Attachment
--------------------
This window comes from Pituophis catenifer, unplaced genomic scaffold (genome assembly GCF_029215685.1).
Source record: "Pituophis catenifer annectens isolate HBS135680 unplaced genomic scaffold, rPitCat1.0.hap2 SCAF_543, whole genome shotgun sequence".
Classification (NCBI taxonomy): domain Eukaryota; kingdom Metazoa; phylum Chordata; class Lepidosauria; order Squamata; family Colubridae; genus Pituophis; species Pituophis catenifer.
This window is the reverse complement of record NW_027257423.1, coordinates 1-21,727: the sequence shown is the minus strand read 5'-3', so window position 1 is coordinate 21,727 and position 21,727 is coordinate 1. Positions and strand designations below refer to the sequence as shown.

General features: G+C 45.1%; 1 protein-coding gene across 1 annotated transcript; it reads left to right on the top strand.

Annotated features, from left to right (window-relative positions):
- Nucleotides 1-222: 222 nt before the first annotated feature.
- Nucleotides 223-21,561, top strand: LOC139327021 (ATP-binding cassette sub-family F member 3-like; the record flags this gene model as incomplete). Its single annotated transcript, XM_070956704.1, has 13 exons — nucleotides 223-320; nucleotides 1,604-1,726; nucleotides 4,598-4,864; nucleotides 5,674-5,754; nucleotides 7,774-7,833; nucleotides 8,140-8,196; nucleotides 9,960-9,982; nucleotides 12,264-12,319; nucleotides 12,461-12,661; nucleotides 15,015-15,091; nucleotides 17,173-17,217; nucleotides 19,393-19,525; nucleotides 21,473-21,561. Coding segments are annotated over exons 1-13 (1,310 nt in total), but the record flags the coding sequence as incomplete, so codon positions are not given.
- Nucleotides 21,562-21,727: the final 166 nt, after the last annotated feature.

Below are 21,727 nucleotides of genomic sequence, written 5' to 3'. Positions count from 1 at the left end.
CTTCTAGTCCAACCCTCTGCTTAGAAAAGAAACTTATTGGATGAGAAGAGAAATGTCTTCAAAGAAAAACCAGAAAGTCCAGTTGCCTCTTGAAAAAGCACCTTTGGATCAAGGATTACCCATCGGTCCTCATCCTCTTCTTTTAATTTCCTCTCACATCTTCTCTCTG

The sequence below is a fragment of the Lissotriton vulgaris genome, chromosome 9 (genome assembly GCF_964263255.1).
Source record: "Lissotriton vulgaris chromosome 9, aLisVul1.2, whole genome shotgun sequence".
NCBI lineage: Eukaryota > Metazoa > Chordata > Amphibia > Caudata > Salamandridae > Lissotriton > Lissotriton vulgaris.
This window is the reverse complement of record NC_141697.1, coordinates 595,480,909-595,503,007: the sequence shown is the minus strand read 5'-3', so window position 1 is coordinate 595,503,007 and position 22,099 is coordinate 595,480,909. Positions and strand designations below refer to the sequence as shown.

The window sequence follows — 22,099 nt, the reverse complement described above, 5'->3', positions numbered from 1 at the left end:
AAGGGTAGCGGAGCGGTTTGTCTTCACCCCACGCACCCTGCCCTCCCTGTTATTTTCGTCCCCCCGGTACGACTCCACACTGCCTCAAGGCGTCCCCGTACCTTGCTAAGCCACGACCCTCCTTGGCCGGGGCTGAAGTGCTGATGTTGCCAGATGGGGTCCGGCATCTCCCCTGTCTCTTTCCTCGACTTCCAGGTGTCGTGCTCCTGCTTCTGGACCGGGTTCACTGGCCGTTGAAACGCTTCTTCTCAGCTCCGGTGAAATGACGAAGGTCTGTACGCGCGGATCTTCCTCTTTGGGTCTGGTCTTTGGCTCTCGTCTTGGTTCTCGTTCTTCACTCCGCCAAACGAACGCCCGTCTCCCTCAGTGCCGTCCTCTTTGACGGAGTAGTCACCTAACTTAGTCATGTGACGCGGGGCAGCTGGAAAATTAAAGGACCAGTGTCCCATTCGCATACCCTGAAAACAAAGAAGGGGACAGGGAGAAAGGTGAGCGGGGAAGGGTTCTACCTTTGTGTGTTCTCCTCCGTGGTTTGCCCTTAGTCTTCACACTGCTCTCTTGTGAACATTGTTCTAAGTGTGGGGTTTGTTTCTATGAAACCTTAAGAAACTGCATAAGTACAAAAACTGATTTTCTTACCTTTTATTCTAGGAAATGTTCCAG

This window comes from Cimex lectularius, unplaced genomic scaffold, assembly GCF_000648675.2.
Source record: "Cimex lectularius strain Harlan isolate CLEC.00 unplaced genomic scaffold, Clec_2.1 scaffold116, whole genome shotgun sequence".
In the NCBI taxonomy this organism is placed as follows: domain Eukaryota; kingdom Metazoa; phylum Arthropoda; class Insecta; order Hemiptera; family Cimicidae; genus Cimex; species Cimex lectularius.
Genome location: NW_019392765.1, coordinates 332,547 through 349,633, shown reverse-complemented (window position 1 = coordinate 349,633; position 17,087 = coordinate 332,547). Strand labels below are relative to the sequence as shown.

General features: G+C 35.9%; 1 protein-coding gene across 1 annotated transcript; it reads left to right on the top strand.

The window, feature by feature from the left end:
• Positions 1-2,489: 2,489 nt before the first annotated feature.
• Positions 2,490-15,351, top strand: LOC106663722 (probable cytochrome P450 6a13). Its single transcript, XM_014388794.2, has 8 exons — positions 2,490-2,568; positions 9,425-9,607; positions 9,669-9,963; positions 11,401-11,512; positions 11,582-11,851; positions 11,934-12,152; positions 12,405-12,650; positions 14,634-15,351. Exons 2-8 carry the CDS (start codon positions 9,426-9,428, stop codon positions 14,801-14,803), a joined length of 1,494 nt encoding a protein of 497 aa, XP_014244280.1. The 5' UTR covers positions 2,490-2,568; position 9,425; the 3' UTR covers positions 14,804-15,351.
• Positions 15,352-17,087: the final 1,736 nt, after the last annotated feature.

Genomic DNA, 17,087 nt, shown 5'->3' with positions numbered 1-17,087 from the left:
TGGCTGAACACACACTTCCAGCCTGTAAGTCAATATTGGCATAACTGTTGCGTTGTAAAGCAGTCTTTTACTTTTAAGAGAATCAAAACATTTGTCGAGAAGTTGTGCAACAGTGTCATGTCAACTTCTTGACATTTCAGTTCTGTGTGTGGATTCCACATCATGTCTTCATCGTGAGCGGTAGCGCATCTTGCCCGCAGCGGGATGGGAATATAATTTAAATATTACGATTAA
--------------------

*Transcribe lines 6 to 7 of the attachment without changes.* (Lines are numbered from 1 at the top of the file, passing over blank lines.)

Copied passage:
Annotated features, from left to right (window-relative positions):
- Nucleotides 1-222: 222 nt before the first annotated feature.